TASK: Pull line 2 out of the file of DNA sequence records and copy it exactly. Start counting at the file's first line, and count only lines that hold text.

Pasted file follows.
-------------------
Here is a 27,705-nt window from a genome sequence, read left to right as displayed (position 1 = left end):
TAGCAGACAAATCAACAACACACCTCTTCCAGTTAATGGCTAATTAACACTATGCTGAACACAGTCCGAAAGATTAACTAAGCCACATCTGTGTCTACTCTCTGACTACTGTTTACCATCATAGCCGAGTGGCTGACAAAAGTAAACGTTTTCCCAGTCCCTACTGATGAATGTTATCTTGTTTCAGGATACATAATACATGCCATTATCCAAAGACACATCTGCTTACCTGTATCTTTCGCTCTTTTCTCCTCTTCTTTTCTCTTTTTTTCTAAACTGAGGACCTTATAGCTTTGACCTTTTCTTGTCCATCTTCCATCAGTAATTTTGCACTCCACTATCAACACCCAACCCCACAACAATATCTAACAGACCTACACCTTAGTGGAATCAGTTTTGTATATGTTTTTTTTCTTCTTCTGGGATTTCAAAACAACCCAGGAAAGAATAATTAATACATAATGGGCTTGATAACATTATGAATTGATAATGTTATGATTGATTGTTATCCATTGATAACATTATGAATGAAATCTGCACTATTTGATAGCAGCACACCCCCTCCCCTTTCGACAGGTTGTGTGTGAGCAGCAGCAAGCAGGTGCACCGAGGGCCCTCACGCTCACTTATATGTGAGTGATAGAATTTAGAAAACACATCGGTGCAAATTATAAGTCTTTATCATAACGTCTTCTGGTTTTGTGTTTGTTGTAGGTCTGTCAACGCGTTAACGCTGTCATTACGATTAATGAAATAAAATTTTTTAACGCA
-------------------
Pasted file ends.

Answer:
TAGCAGACAAATCAACAACACACCTCTTCCAGTTAATGGCTAATTAACACTATGCTGAACACAGTCCGAAAGATTAACTAAGCCACATCTGTGTCTACTCTCTGACTACTGTTTACCATCATAGCCGAGTGGCTGACAAAAGTAAACGTTTTCCCAGTCCCTACTGATGAATGTTATCTTGTTTCAGGATACATAATACATGCCATTATCCAAAGACACATCTGCTTACCTGTATCTTTCGCTCTTTTCTCCTCTTCTTTTCTCTTTTTTTCTAAACTGAGGACCTTATAGCTTTGACCTTTTCTTGTCCATCTTCCATCAGTAATTTTGCACTCCACTATCAACACCCAACCCCACAACAATATCTAACAGACCTACACCTTAGTGGAATCAGTTTTGTATATGTTTTTTTTCTTCTTCTGGGATTTCAAAACAACCCAGGAAAGAATAATTAATACATAATGGGCTTGATAACATTATGAATTGATAATGTTATGATTGATTGTTATCCATTGATAACATTATGAATGAAATCTGCACTATTTGATAGCAGCACACCCCCTCCCCTTTCGACAGGTTGTGTGTGAGCAGCAGCAAGCAGGTGCACCGAGGGCCCTCACGCTCACTTATATGTGAGTGATAGAATTTAGAAAACACATCGGTGCAAATTATAAGTCTTTATCATAACGTCTTCTGGTTTTGTGTTTGTTGTAGGTCTGTCAACGCGTTAACGCTGTCATTACGATTAATGAAATAAAATTTTTTAACGCA